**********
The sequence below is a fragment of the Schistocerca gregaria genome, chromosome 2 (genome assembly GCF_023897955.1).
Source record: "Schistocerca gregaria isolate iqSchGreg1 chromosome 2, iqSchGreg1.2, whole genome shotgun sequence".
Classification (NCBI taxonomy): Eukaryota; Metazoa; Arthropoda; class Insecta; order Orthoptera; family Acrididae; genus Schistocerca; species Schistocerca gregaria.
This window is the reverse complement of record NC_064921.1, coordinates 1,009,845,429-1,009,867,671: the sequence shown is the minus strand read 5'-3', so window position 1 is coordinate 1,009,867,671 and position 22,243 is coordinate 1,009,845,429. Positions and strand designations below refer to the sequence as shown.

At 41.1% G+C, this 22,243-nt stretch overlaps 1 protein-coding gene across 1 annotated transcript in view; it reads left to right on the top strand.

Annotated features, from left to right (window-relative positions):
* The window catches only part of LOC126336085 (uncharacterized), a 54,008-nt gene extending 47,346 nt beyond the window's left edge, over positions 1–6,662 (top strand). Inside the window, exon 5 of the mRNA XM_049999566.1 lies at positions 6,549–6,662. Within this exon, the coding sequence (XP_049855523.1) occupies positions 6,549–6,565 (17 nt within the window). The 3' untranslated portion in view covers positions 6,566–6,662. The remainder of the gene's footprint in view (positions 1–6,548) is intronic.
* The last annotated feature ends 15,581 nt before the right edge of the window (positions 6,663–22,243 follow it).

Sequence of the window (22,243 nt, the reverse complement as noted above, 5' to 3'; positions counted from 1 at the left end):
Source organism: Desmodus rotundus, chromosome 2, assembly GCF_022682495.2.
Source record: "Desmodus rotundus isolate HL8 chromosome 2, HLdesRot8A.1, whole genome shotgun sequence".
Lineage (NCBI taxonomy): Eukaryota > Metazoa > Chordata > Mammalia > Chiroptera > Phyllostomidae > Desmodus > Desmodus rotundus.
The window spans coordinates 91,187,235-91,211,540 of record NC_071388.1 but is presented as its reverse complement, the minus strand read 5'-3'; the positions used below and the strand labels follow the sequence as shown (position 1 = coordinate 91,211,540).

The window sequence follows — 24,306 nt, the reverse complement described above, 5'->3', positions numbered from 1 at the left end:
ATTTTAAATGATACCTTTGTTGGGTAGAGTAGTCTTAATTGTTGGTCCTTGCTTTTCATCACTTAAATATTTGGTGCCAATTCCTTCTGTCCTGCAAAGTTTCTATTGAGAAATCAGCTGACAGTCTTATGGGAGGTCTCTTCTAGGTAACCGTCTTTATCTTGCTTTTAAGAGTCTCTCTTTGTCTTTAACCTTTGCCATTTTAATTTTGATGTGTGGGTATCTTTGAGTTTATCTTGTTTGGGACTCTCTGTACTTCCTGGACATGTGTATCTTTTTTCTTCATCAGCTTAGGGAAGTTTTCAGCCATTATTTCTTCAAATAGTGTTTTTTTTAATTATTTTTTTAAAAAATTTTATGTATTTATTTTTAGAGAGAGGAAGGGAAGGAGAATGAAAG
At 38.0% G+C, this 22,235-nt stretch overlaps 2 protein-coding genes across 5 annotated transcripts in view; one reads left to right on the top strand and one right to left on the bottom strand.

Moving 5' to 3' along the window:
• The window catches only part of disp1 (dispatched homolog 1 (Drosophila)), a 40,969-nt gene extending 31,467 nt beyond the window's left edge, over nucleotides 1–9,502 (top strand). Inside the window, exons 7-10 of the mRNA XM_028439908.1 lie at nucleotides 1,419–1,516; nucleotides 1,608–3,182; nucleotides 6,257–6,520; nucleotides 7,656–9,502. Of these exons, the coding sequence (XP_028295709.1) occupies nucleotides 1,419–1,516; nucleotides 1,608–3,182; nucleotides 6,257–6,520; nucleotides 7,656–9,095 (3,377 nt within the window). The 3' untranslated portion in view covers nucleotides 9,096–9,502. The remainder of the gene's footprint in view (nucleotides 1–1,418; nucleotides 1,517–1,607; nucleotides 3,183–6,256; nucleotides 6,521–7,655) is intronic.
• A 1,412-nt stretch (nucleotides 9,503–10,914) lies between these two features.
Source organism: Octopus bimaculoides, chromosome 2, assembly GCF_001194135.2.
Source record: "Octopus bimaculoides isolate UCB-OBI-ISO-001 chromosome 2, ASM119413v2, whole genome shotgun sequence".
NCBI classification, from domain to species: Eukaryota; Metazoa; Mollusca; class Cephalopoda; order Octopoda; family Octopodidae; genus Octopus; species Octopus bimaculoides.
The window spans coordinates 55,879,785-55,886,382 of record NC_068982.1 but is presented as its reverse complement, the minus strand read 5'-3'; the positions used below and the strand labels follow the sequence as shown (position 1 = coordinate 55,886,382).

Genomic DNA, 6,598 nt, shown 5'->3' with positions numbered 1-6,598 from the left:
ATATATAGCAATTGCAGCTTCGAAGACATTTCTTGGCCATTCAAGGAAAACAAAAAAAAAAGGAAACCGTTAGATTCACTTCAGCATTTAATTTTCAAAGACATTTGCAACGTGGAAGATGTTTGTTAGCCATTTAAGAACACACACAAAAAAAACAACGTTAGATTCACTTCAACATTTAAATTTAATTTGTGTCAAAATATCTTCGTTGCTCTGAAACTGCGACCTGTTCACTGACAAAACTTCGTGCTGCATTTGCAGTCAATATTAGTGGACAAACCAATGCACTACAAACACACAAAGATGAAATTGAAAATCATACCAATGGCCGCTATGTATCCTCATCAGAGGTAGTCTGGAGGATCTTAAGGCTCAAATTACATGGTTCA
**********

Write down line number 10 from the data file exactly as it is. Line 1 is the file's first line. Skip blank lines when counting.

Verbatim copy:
Source organism: Desmodus rotundus, chromosome 2, assembly GCF_022682495.2.